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Starving the Fear

after another senseless mass killing

Another city is in mourning this week. Manchester was hit with a terrorist attack. This one was quite diabolical. It was aimed at a concert where primarily teen aged girls were attending. It struck at youth; youth who are far removed from the political realities of the day. The attack was designed to cause the most carnage. The attack was designed to cause fear and hatred to rise in a new generation. As I write this 22 people are now confirmed dead and nearly 5 dozen are in hospital. The world is once again in shock.

The media seems fixated on the things that it always fixates on when such attacks occur. Who was the murderer, was he connected with a known terrorist group, who were his close friends and relatives, could they have prevented the attack. They talk about could it happen here. What more could the police have done to stop such an attack? And fear grows.

In the public arena, some will look for scape goats to blame for such an atrocity. Maybe it was a problem with immigrants. Maybe it is a problem with perverted understandings that the killer had about their religion. Maybe it is a problem of monsters who prey on the lonely and dejected in society to commit such acts of hate. The Pauline Hanson's, Donald Trump's and Marie Le Pen's of the world will use Manchester to say that we must close our doors to diversity, immigrants, refugees. They will state that if people just stayed in their own countries, terrorism will end (forgetting that many terrorists like Oklahoma City bomber committed the acts of terrorism in their own countries). In the midst of such death and carnage, it is almost understandable that people look for an easy explanation. And with such scapegoating, fear grows.

I think the one thing that has bound all of these terrorists together is that they have been somehow left out of society as a whole. They have felt estranged from everyday society. They have felt otherworldly. If the world continually treats you as an outsider, it is easy for you to feel that your own life is worthless, and if your life is worthless than so are the lives of others. I think people like Pauline Hanson and Marie Le Pen who see immigrants, as second class human beings add to this feeling of alienation of the outsiders. And as this alienation grows, so does the chance for acts of hatred and violence increase. Bigotry and closing borders, because it increases the distance between communities, makes us less safe rather than more secure.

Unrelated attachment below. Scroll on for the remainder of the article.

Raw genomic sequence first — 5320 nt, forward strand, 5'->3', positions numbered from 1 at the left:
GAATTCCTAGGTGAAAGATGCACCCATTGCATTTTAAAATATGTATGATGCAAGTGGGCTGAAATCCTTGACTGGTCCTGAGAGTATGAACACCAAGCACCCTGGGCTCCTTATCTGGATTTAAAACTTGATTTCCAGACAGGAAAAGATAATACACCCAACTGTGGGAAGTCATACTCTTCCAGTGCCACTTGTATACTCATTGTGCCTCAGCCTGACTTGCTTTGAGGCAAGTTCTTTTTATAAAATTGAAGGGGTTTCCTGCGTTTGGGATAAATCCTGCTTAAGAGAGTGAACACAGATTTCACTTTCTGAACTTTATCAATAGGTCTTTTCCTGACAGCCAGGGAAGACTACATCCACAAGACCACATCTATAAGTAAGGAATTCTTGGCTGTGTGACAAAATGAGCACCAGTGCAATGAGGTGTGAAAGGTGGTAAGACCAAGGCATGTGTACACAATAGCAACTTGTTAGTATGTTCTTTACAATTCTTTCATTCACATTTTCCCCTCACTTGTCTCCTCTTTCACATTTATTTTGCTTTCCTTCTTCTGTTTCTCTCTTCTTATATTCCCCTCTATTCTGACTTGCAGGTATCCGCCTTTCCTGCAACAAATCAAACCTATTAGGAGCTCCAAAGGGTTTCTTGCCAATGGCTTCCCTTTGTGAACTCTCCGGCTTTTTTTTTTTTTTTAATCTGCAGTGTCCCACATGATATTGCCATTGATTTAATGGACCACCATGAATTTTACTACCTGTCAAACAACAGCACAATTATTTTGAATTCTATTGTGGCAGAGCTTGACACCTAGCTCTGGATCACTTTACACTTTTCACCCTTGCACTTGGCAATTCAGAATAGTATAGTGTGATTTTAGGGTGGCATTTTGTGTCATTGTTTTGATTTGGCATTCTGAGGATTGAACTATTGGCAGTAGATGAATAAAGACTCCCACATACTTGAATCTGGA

But just imagine if everyone worked to include others in society. Just imagine if every life was valued: my Hindu neighbour and my Sikh neighbours are as valuable as my Christian neighbours. Just imagine if we reached out to the lonely, the dejected, the weird, the strange, the mentally ill, those on the outside. What if everyone felt like they were a valued part of society because of who they are? I think there would be less of a chance of terrorism. It would probably be more difficult to murder someone who values you for your uniqueness. It would probably be more difficult to harm society if you felt that you were part of society. Rather than closing doors and blaming the outsider, rather than feeding the fear which feeds the violence, we need to look for ways where everyone feels welcomed and loved. Blessings.

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